For The Falcon, a novel.
Here follows a quick sketch of the character of Ian, a Catholic priest, one of the central characters of The Falcon, a novel I’m working on. A precis of it is coming soon!
Unedited, largely stream-of-consciousness, written as part of 25 min daily writing practice.
He’s the kind of man you might ignore, not out of spite, you see, but because he wants to be ignored. If he could, he’d be invisible for the rest of his life. Perhaps, he thinks sometimes, that’s why the priesthood suits him: he’s a conduit for something greater than himself, something he is under no obligation to understand. And yet, they all think he does understand it — all the God stuff, that is, the ineffable mysteries of the universe — and they are angry with him when he cannot explain them, because he does not know. He tells them that that’s the beauty of it — the mystery — but they live in a world that cannot accept such things. They live in a world where things makes sense. Capitalist sense. We do x because of y. Everything has an order.
When he thinks about this, he realises that he loves order, too, and when he doesn’t have it, panic rises noxiously in his chest. His love of order comes out in a monkish fastidiousness, a need to scrub things clean, down to the raw wood, as though any act of cleaning is an act of penance. This makes all-black clerical dress problematic — he cannot find a way to stop the cotton-polyester blend attracting all manner of lint and squiggly hairs; they insult him from his trouserlegs; they mock him as he removes his jumpers from the washing machine.
He has priest’s hands. He was not aware that this was a phenomenon, but he has been told it enough times — usually by pious old ladies — that he has. Priest’s hands, he is given to understand, are pure and white, with slim fingers, not unlike those one might find on the statues of saints or the Virgin. He dislikes their pallor, a dislike that extends to his overall pallor. His colouring is Celtic, by way of his Irish mother. His father is darker, but that passed to Bernadette, and he felt shortchanged in his milky whiteness, blaming it for his avoidance of the outside, and by the transit of property his scrawniness: the underdeveloped pigeon-chest, the sticklike wrists (he is rather obsessed with wrists, seeing them as the number one determiner of masculine strength and therefore of raw masculinity of itself; his watch on the tightest setting reminds him of his failings in this regard; the logic going that, if you have a well-developed wrist, you must be developed in other areas). He refuses to entertain the idea that this is a logical fallacy, post hoc ergo propter hoc, because he cannot countenance the perception of himself as a lazy man. In fact, he is known amongst the parishioners of St Dymphna’s Catholic Church, which sits in what might as well be any one of the smaller east Northamptonshire towns as a hard-working priest, who is told often of the rings around his eyes, the yawns his stifles, and his near-constant availability to his parishioners, which, though some take full advantage, they are always quick to tell him that he shouldn’t be letting them. Such is, of course, he thinks, the nature of the human beast.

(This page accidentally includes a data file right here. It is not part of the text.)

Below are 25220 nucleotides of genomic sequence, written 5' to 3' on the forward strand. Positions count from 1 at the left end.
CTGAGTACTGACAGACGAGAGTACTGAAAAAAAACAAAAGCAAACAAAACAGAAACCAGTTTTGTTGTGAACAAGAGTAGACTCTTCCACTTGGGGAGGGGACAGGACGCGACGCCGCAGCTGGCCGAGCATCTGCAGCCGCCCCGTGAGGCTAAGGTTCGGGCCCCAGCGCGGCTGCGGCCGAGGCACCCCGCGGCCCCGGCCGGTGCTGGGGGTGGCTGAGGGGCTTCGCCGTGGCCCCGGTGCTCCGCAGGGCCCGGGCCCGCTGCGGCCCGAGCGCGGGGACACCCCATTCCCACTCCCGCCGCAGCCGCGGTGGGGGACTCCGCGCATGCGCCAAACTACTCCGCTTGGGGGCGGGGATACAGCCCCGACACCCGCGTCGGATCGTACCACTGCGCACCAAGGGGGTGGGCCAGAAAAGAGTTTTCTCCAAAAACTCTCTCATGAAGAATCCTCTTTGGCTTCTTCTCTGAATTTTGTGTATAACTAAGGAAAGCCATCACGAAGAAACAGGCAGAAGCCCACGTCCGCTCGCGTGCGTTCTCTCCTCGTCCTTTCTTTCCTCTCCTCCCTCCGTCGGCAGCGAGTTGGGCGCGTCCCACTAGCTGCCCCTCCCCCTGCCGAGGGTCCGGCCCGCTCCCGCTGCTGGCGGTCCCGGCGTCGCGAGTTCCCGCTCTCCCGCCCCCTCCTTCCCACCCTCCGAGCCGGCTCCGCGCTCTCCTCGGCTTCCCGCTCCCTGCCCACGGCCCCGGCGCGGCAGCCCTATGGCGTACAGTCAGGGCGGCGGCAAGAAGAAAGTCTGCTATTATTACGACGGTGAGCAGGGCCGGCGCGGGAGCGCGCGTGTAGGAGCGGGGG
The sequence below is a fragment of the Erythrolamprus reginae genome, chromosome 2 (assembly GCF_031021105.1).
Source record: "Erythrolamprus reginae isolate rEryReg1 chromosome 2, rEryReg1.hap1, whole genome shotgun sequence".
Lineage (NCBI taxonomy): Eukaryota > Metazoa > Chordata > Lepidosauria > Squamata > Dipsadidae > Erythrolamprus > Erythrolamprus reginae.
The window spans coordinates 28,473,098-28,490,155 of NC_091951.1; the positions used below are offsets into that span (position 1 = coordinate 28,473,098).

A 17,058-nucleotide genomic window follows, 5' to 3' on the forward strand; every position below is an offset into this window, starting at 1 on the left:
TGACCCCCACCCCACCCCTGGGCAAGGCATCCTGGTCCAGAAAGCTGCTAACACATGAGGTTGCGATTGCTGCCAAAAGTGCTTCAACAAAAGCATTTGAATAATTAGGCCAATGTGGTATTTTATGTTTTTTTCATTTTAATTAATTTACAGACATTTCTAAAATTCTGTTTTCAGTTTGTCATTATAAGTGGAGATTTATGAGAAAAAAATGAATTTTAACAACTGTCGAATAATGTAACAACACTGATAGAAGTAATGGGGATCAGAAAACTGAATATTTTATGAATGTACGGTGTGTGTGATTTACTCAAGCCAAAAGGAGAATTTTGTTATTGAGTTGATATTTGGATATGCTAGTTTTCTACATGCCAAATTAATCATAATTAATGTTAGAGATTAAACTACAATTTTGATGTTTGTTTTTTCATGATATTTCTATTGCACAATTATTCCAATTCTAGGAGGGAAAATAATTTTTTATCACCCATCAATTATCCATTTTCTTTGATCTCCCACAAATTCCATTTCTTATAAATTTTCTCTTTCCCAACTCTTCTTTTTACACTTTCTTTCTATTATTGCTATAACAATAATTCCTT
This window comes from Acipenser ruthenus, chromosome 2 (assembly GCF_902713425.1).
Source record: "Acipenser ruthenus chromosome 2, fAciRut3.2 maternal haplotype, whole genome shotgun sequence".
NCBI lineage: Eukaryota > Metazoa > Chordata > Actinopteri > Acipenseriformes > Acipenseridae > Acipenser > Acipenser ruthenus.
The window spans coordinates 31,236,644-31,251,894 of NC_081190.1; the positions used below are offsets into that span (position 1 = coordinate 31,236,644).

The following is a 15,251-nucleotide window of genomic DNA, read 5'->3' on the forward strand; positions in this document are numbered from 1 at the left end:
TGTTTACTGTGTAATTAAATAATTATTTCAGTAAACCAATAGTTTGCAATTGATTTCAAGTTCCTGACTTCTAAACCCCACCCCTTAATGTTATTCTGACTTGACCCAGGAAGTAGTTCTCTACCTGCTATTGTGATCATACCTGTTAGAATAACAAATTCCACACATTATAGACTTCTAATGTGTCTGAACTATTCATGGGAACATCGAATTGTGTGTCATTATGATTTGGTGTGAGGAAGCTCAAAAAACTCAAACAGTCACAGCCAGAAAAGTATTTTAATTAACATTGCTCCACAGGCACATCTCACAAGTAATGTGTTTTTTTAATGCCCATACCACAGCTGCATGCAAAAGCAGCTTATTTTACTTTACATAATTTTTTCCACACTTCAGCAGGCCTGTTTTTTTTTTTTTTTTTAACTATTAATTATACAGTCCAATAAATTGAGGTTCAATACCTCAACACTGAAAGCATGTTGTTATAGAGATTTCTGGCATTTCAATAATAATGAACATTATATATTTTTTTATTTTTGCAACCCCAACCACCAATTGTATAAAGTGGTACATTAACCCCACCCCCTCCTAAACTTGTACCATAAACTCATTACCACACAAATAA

All of this, one might argue, is a way to avoid thinking about what really matters. He has a daughter. While he attended seminary, he had sexual thoughts that troubled him greatly. He didn’t remember a time in which he didn’t have them, but it was as though the impending permanence of a vow of celibacy had precipitated an extinction burst, and the thoughts are relentless. He is — though he would never use the term to describe himself, not even within the privacy of his own thoughts — homosexual. He sleeps with a woman to prove to himself — somehow, though later he cannot quite follow his past-self’s logic — that he does not need to believe what he knows to be true about himself.
When this liaison produces a daughter, he cannot stop himself thinking of her as a punishment. Now he has a new thought to hide away.